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Why I quit the booze
Hangovers mainly, but the new cancer study is enough for me.
Just warning you now, this is a grim, cancer-related post. Take care reading this.
Back on 1 February 2023 I decided to quit alcohol. And aside from a weird AirNZ flight where I was semi forced to drink a glass of wine I did not ask for, I haven’t had any since.
Like many others my age, I started drinking alcohol at 16.
Cheap bottles of wine and vodka were bought from a store in Mt Eden, Auckland. It was easy to get, no ID needed. Metabolising alcohol was easy, too. Drink, get drunk, sober up, go home. No hangover, or if there was, nothing a coffee and a pie couldn’t fix.
Getting older and being legally allowed in bars was awesome. I can chalk up some of my best times drinking pinot in neighbourhood bars with fun friends. Cheeky afternoon beers with clients. Liquid lunches on Ponsonby Road. Those were the days.
But over the last 10 years, drinking alcohol has become less fun.
I found myself drinking alcohol, skipping the fun tipsy part, and running straight to a hangover that then lasted three days. If I did manage to drink enough to get boozed, I’d usually make an enormous fool of myself that some people in my life enjoy reminding me of. “Remember that time, Lou. You were so wasted.”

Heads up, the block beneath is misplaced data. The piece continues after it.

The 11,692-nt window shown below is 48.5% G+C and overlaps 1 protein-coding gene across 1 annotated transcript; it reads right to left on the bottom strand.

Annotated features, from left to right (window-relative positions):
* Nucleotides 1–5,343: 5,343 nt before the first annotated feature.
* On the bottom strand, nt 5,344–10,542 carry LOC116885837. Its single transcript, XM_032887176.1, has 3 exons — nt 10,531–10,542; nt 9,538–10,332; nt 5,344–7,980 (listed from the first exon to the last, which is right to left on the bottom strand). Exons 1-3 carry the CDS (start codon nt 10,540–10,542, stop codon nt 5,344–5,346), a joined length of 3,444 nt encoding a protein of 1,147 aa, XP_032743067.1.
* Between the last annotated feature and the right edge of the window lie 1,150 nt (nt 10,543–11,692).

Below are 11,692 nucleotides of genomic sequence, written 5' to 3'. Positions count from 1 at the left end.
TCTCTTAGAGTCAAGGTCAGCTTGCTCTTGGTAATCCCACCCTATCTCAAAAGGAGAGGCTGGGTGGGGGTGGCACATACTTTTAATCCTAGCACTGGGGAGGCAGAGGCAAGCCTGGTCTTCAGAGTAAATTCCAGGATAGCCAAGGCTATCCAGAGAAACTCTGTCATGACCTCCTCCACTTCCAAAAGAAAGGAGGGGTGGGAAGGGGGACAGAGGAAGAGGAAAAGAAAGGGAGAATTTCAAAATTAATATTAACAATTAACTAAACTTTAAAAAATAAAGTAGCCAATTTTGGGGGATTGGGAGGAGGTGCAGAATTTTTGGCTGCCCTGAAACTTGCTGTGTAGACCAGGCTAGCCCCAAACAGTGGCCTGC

But the hangovers, while a reason to quit, aren’t the main reason I quit.
I quit booze because too many of my mates have cancer. And while none of those friends were big drinkers before their diagnosis, if they say to stop drinking alcohol, that’s enough for me.
Not having hangovers for the rest of my life is a happy bonus.
Reducing my risk of getting cancer by 4% as stated by new studies1, is enough for me.
It goes without saying that cancer comes from myriad places. Genetics. Environment. Alcohol. A shit diet. Mostly being bloody unlucky.
Not drinking alcohol does not absolve me of cancer.
And I know pretty much everything is carcinogenic. For me, it’s baby steps. I am quitting booze to show solidarity towards my friends currently fighting, and hopefully reducing my risk of being in their position later on.
Study Probes Awareness of Alcohol’s Link to Cancer